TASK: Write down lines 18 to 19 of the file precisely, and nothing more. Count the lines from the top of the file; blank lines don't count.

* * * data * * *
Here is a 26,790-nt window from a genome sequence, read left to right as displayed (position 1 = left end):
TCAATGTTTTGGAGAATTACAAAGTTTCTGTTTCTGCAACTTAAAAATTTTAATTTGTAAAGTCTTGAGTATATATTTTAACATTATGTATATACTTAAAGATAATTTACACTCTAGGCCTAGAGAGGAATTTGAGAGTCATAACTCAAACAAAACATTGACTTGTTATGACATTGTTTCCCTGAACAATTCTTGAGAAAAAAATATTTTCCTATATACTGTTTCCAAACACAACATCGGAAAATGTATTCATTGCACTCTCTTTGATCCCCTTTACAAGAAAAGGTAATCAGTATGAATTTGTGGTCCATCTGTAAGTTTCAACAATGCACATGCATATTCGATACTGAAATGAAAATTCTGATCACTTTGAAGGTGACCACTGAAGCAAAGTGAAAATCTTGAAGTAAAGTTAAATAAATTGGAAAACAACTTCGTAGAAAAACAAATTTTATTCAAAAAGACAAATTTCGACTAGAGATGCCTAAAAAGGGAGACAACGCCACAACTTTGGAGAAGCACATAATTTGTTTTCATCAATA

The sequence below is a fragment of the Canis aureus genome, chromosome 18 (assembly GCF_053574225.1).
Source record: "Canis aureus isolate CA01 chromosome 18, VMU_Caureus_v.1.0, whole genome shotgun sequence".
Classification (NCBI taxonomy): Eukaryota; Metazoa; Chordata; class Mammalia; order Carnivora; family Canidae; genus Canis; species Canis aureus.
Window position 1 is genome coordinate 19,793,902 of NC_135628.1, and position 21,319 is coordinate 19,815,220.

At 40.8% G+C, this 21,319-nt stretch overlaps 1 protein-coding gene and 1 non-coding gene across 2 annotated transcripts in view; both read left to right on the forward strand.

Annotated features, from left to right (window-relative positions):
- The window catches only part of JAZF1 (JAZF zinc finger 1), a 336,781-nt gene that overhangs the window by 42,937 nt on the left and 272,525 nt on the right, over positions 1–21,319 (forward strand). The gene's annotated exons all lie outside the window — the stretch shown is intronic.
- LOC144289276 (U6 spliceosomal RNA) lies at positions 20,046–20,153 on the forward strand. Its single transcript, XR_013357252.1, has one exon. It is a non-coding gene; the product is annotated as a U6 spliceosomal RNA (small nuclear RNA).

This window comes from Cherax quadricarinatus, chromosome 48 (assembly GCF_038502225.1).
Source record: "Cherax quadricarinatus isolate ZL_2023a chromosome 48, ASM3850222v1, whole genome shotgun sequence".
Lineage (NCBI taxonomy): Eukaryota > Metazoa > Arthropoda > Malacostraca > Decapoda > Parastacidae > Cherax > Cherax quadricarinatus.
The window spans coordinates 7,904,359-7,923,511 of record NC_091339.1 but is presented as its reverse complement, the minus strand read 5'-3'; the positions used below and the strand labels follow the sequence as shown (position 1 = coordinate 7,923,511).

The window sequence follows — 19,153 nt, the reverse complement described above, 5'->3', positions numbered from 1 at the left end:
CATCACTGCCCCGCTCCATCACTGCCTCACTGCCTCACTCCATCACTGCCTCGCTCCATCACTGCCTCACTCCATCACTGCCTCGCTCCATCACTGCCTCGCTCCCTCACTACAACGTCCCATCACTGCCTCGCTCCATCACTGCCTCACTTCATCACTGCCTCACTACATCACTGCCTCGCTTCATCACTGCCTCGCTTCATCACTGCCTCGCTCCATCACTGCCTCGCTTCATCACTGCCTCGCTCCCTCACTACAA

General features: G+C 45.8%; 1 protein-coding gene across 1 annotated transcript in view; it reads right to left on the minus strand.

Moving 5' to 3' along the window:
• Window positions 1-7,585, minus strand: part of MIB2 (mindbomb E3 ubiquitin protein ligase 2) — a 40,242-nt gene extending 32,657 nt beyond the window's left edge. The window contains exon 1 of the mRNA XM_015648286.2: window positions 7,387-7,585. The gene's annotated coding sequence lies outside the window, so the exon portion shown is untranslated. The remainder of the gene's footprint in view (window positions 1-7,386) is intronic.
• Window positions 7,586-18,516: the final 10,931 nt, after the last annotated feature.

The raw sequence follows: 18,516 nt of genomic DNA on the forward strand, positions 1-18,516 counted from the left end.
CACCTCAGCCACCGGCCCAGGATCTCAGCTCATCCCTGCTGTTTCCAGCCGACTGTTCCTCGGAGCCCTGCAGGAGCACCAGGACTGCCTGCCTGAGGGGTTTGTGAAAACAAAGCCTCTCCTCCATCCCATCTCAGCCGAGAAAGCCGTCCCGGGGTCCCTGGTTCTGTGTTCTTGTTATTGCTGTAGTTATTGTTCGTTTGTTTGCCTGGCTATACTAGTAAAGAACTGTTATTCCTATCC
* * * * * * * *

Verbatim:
Moving 5' to 3' along the window:
• Window positions 1-7,585, minus strand: part of MIB2 (mindbomb E3 ubiquitin protein ligase 2) — a 40,242-nt gene extending 32,657 nt beyond the window's left edge. The window contains exon 1 of the mRNA XM_015648286.2: window positions 7,387-7,585. The gene's annotated coding sequence lies outside the window, so the exon portion shown is untranslated. The remainder of the gene's footprint in view (window positions 1-7,386) is intronic.